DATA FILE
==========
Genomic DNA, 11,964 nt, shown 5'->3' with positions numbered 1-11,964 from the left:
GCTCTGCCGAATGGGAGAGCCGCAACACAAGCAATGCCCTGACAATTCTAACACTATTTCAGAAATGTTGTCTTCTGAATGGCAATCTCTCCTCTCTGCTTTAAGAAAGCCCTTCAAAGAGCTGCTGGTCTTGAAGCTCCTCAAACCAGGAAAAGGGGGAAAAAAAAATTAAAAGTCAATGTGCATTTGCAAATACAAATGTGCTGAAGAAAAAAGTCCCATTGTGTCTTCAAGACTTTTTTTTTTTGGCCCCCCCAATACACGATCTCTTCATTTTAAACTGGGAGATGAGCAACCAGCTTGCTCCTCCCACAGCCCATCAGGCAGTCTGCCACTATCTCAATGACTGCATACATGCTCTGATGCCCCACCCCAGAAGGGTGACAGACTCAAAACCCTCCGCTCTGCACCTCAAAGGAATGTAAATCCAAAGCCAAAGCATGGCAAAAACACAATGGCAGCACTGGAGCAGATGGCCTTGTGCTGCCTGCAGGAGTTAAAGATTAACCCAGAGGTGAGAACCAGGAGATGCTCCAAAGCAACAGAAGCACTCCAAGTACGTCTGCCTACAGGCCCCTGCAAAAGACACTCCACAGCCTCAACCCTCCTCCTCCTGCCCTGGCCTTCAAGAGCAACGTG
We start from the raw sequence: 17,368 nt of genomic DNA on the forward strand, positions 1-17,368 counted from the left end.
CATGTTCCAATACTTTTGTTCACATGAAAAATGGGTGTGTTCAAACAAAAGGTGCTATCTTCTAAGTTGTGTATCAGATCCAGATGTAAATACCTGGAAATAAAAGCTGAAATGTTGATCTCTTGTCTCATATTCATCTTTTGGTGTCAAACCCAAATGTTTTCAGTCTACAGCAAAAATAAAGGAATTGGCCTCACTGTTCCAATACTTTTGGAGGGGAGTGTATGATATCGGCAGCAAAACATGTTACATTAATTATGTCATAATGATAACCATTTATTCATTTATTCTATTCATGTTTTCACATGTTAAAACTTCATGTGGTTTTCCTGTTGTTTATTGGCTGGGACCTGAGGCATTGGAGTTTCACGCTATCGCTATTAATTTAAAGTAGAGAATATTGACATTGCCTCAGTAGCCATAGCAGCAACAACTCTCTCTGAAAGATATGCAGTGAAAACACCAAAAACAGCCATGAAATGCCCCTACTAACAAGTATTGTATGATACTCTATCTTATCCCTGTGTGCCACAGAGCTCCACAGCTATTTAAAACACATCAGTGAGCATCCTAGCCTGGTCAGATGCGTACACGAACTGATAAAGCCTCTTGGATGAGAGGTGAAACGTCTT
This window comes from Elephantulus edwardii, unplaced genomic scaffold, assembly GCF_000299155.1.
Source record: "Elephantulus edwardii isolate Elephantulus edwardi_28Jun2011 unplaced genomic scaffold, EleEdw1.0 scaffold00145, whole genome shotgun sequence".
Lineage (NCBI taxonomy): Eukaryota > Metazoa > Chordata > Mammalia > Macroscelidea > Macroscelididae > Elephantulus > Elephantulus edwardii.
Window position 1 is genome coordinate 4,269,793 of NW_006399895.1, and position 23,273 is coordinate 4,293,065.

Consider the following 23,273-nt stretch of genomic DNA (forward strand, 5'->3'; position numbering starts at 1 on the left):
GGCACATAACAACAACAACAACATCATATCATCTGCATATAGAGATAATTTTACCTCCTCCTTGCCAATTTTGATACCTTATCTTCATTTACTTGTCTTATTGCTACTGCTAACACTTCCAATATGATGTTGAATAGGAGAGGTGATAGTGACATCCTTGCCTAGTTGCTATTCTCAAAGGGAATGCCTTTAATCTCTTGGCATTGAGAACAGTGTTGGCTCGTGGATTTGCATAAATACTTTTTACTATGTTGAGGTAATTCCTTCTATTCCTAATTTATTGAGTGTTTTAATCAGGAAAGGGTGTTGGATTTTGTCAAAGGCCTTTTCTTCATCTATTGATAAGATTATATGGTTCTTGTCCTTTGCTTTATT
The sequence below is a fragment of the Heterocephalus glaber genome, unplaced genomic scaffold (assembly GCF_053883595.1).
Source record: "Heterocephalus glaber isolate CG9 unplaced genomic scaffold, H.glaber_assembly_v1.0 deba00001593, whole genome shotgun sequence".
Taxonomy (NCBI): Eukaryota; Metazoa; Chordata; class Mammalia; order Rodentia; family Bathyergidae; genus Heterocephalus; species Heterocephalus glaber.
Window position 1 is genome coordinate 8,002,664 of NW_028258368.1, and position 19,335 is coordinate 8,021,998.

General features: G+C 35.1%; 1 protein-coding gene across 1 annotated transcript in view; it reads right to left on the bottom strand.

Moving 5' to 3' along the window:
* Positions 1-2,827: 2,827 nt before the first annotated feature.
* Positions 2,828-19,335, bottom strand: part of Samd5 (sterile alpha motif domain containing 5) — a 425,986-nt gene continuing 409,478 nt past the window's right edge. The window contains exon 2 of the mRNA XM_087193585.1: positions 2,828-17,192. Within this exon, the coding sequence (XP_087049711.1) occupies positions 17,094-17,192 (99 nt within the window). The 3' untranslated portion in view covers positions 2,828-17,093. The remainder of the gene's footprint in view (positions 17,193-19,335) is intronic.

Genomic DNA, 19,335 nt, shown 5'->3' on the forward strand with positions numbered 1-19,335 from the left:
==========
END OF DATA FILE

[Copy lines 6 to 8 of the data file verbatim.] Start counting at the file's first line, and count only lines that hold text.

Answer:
Source record: "Elephantulus edwardii isolate Elephantulus edwardi_28Jun2011 unplaced genomic scaffold, EleEdw1.0 scaffold00145, whole genome shotgun sequence".
Lineage (NCBI taxonomy): Eukaryota > Metazoa > Chordata > Mammalia > Macroscelidea > Macroscelididae > Elephantulus > Elephantulus edwardii.
Window position 1 is genome coordinate 4,269,793 of NW_006399895.1, and position 23,273 is coordinate 4,293,065.